real life

Luxury tampons: for women with fancy vaginas

Isn’t it time you gave your va-jay-jay a special treat? Rewarded it for all its years of (mostly) good service bar the occasional bout of cystitis, thrush or, you know, an ingrown? Then Kotex has JUST the suggestion. Luxury pads and tampons!


I received a package of these – two boxes of tampons and two boxes of pads – from the PR company and yes, they certainly looked posh. More posh than most of my cosmetics and a bit like something you’d buy in one of those fancy shmancy food stores that charge $24 for a small bottle of olive oil.

When I posted this photo on Twitter, I received some very amusing replies which included references to “corporate boxes” and “a tight market”. One person made the shrewd observation that “It is just rebranding by Kotex, young periods get fluro colours, older periods get black and silver!” and MM regular, Angela, wondered “are they going to make Bogan tampons for the vaginas in my neighbourhood?”

Much amusement was had by me reading all this when I was meant to be finishing my column. Thank you Kotex for the diversion.

At The Punch yesterday, Annie Markay wrote about how she thought the whole idea of luxury sanitary products was ridiculous….

“….I spotted the ad last week. Gorgeous girl (mid-body shot only, no bloat evident). Looks like she never scoffs five burgers in a row or yells at her partner. Never gets PMT. And why would she? She’s using luxury tampons – presumably wrought from the pelt of a resting panda, tufts of angora rabbit and a tennis bracelet.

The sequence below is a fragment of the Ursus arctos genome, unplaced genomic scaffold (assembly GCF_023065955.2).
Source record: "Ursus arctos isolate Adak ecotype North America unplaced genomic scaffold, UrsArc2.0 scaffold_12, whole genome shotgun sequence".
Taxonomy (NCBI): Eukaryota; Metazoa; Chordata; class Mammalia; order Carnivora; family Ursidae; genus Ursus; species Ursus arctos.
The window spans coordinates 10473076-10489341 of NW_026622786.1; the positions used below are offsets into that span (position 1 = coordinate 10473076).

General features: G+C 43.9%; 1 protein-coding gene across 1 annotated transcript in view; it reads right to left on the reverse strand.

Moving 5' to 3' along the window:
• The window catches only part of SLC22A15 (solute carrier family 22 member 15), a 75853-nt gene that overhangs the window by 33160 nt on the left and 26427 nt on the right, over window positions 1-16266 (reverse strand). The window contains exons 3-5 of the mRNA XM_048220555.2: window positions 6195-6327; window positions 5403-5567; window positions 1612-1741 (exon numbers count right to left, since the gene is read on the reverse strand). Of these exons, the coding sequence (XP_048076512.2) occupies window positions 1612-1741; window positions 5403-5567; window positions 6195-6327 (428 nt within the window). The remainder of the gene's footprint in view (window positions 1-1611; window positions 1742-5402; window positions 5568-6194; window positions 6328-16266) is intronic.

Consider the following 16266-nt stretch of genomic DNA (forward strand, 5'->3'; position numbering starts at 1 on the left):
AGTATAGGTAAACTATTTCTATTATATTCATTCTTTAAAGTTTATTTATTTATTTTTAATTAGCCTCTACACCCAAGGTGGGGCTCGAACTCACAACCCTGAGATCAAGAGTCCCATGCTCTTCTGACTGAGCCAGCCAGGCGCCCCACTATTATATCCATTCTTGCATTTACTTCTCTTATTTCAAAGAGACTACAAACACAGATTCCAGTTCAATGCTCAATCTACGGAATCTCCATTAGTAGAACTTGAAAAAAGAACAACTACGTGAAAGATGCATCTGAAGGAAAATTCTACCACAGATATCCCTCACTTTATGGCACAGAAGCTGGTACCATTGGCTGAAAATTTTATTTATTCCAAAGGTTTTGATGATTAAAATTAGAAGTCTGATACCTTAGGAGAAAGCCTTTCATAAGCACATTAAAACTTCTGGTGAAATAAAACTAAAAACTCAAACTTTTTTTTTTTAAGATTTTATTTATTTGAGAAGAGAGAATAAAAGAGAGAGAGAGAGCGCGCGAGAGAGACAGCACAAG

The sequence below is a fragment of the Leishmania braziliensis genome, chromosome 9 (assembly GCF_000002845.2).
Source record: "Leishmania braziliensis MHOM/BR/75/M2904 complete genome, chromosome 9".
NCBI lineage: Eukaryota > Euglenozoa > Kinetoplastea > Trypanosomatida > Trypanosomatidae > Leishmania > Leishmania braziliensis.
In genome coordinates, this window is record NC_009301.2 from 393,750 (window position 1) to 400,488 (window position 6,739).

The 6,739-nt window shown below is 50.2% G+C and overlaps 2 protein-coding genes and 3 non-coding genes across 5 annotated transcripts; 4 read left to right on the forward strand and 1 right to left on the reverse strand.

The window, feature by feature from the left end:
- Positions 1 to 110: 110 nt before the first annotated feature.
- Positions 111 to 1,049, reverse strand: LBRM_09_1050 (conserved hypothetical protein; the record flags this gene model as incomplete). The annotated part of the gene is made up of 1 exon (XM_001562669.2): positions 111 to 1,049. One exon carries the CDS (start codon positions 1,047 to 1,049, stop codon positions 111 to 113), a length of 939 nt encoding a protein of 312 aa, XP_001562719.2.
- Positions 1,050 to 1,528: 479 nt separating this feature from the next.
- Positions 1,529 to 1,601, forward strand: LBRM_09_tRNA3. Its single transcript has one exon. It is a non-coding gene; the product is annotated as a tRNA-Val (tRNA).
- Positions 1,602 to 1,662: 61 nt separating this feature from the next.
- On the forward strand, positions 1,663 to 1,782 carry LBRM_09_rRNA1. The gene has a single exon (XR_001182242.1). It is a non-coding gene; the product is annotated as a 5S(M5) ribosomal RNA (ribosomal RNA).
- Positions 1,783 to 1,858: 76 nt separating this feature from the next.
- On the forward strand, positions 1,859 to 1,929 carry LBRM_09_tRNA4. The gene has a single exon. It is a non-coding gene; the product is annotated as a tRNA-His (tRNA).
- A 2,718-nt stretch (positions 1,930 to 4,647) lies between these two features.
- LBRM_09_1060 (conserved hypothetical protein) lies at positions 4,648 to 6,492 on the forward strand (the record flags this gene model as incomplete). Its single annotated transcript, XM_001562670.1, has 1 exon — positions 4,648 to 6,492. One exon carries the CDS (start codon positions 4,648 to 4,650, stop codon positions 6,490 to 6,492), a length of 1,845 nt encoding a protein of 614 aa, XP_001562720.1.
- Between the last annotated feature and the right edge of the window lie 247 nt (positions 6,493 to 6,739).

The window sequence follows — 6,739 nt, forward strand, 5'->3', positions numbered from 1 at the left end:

These tampons are so fancy, they’ve given themselves platinum status. It’s “a touch of luxury where you need it most”. Pardon? The only difference I can see is well-designed box (pardon the pun) and a jazzy website with lots of helpful info. It’s time to get a grip. This is one product where practicality and convenience rules.

Sure, the Federal Government has been trying to convince us for years that the humble tampon is the equivalent of, say, a knuckle-dragging diamond. That’s why we still pay GST on them.

But you don’t see feminine hygiene products emblazoned with Chanel’s iconic double C. You don’t see tampon rip-offs at the markets in Hong Kong or Bangkok. I’m yet to have a conversation with a friend (male or female) that started with the words “Did you see X’s tampon? Geez, I wish I could afford one of those.”

And if luxury equals status, the very notion of the trumped-up tampon begs one question: Who would ever know you were using one? Nope, this is marketing gone mad. The final frontier in the push for posh.

And it goes hand-in-hand with a trend that says only the best will do – for everyone, always – because, no matter that we bludged all day at work or bitched about our mates or kicked the cat, we deserve it.

We told daily we’re worth it. We’ve bought into the idea that $500 shoes are a ‘must-have’. That labels are such desirable social currency that we’ll fake it rather than admit we can’t afford – or (gasp!) don’t deserve – the real thing.

But no matter how magnificent the luxury tampon, I can’t see a market for counterfeits any time soon. And I despair that marketers think some women will be so dim as to be sucked in by a bit of premium branding on a product that is, in the end, a necessity.”

There are some excellent points there. What do you think? Would you be tempted to treat your vagina to a box of luxury tampons if it were behaving particularly well? Does branding even matter to you when it comes to pads and tampons?

[thanks Amanda Bugmum]

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